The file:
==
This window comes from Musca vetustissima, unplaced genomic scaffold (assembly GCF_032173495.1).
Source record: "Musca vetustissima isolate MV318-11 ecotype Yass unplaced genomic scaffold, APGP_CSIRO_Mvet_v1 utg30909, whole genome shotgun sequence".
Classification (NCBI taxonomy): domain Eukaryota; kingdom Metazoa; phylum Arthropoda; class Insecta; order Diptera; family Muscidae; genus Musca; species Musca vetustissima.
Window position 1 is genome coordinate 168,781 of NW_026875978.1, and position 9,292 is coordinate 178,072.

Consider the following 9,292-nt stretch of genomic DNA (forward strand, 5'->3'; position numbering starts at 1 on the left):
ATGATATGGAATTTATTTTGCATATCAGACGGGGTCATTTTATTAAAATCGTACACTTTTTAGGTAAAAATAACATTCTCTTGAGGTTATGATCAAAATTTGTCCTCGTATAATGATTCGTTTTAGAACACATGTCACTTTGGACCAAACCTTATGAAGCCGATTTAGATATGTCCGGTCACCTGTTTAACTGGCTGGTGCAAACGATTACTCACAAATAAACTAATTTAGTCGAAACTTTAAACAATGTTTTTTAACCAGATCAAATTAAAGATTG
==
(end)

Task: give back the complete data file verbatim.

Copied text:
This window comes from Musca vetustissima, unplaced genomic scaffold (assembly GCF_032173495.1).
Source record: "Musca vetustissima isolate MV318-11 ecotype Yass unplaced genomic scaffold, APGP_CSIRO_Mvet_v1 utg30909, whole genome shotgun sequence".
Classification (NCBI taxonomy): domain Eukaryota; kingdom Metazoa; phylum Arthropoda; class Insecta; order Diptera; family Muscidae; genus Musca; species Musca vetustissima.
Window position 1 is genome coordinate 168,781 of NW_026875978.1, and position 9,292 is coordinate 178,072.

Consider the following 9,292-nt stretch of genomic DNA (forward strand, 5'->3'; position numbering starts at 1 on the left):
ATGATATGGAATTTATTTTGCATATCAGACGGGGTCATTTTATTAAAATCGTACACTTTTTAGGTAAAAATAACATTCTCTTGAGGTTATGATCAAAATTTGTCCTCGTATAATGATTCGTTTTAGAACACATGTCACTTTGGACCAAACCTTATGAAGCCGATTTAGATATGTCCGGTCACCTGTTTAACTGGCTGGTGCAAACGATTACTCACAAATAAACTAATTTAGTCGAAACTTTAAACAATGTTTTTTAACCAGATCAAATTAAAGATTG